Bodies In Motion – In The Whirlwind

I’ve always been a slow learner – slow to pick things up, slow to put them where they belong. When I was a kid and convinced of my intrinsic worthlessness, I didn’t know that about myself – I thought that, unlike all the other kids I grew up around, for whom so many things seemed to come so easily, I was basically just not capable of very much. Ever stubborn, however, I beat my head up against the brick wall of my inadequacies in almost any way I could find for the longest time.

This was never more true than in the area of sports, for which I lacked an abundance of natural gifts, and my inability to participate in them with even a hint of the brilliance displayed by all the other girls on my grade school T-ball, softball, and basketball teams was the bane of my existence. After a while, I learned to cut my losses not only with sports but with everything else worth doing, too, and quit early – and often.

Alcohol wasn’t like that for me. Drinking was something I was going to learn to do, dammit, even if it killed me. I decided this when I was 12 years old, drunk on a Saturday night and barfing my guts out on some cheap wine a few friends and I had lifted from a Safeway, but even back then, it simply seemed a matter of prudent dedication, and time. I thought, “Everyone drinks and they don’t barf their guts out, they have fun. How hard can it be?”

Over and over and over again I pounded my head on that one, and ugh, it was a doozy. Prior to getting sober, I’d tried to simply stop drinking, but the main reason why that never worked is nothing else had changed, and I didn’t do change.

When I finally figured out I that getting sober was going to take at least as much effort, energy and devotion as drinking did, I poured myself into it with single-minded gusto. I discovered another part of me that I’d also failed to acknowledge as a kid: When I finally do get something, I get it as well as if not better than anybody.

You learn pretty quickly that a couple of things that worked well on Days 1, 2 and 3 will continue working just as well on Day 29: Don’t take the first drink. Take it one second, minute, hour and day at a time. The journey of a 1,000 miles begins with a single step, and you keep your focus on putting one foot in front of the other. Reach out and engage with your support group, listen to what the successful folks have to tell you about what worked for them instead of what the little monster in your brain is telling you, etc. etc. etc., so on and so forth.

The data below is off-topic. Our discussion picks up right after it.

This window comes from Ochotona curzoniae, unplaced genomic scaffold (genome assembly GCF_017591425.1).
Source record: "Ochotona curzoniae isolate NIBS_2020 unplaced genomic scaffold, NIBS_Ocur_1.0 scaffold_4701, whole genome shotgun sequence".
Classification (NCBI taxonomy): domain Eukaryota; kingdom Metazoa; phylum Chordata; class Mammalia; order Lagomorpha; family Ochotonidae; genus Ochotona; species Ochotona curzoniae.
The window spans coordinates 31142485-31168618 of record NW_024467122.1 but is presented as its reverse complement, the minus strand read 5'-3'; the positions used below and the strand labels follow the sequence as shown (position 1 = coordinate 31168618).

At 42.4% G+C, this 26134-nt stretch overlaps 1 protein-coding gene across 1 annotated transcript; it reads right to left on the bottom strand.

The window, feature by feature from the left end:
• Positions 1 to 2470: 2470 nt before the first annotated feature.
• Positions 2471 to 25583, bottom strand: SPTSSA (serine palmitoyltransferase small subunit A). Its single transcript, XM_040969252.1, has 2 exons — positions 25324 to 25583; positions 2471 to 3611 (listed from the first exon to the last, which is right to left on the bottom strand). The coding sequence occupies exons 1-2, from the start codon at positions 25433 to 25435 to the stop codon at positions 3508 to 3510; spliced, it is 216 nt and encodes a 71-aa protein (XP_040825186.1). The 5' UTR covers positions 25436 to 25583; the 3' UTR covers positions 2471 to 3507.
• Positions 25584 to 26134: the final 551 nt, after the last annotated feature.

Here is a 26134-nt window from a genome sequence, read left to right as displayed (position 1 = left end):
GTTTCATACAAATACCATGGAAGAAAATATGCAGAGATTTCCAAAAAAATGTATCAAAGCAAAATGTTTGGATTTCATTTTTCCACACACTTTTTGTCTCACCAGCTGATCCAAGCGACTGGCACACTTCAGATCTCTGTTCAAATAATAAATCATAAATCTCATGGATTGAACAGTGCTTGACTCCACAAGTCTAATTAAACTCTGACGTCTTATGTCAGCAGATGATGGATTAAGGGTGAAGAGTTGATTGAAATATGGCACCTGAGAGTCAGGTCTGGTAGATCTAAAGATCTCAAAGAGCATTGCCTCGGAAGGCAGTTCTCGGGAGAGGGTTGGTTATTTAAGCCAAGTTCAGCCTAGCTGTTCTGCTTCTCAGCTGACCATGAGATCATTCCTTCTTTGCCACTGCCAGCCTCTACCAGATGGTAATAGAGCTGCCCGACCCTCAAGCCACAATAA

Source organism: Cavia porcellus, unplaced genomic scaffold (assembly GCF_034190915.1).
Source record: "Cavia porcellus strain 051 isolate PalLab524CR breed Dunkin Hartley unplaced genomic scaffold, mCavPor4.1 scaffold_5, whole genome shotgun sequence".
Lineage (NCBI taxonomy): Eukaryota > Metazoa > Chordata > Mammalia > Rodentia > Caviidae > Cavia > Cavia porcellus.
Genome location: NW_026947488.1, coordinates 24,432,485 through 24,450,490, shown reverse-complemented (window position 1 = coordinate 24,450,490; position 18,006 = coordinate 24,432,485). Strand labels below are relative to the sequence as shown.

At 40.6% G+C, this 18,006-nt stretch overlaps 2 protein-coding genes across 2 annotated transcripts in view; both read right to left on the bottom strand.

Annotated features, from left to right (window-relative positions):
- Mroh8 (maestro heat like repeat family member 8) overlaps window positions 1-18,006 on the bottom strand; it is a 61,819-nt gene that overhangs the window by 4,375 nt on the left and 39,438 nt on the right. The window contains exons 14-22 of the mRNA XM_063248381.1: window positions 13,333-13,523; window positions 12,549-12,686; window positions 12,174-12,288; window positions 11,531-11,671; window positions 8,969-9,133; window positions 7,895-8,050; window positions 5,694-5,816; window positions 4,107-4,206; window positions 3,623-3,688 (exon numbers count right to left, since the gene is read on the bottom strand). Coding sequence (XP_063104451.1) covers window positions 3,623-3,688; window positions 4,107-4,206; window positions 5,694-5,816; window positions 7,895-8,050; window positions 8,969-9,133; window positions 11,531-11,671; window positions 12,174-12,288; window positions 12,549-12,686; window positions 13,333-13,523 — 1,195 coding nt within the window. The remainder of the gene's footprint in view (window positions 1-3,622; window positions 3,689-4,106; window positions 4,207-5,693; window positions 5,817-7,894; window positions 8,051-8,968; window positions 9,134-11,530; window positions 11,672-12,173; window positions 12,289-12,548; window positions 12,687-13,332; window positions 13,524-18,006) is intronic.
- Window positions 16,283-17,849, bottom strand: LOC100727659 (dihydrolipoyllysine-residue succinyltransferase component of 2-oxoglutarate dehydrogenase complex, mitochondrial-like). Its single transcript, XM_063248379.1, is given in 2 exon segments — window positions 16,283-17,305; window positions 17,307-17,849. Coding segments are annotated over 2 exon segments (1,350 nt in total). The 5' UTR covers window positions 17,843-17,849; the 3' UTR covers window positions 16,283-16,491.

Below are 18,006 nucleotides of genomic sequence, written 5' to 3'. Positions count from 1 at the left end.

Lather, rinse, repeat.

And, to my everlasting surprise – bordering on shock – and amazement, my efforts seemed to be paying off, and all the signs began to point to This Way: Keep going! I was really doing this thing. I, me, Bobbi. I couldn’t believe it! And for the first time I could remember, I felt good about something I was doing. I went to bed every night unable to wait for the next day to come, and sprang out of bed every morning, ready to greet it. Not bad for someone who, every morning for years prior, simply wanted to pull the covers up over my head and stay there – and often did, much to my detriment.

It was the hardest, and best, thing I’ve ever done. I learned more about life and myself in the first year of sobriety than I had in the previous 25 years combined, and it was all nothing short of miraculous to me. I began to open myself up to the possibility that I could do other things, too, so I went from being someone who wasn’t interested in trying anything new at all to being someone who was willing to not only try something new but willing to get out of my “comfort zone” in which to do so, too. As a result, I was often scared to death – but I’d been scared to death when I got sober, too, and look how that turned out?

One of the other things I learned is that life doesn’t stop just because you’ve stopped drinking, and after years of self-imposed apathy and inertia, my life underwent an enormous amount of change, seeming one thing after another after another, in a very short period of time. I made wonderful new friends through my support groups, the best friendships I’ve ever had. I did things I never thought to nor considered I’d ever do: I took public speaking courses. I joined a writing group. I had to change my diet drastically when I was diagnosed with Celiac Disease. I met a wonderful guy and fell in love. I learned to swim, and then to snorkel, and then to scuba dive. I visited places I never thought I’d see in this lifetime, and then some. I quit a job I’d worked at for more than a decade and thought I’d work at until I was 95. I left everyone and everything I ever knew and moved to a giant metropolitan area to live and be with my wonderful guy (who also became my husband) after living in the same place my entire life.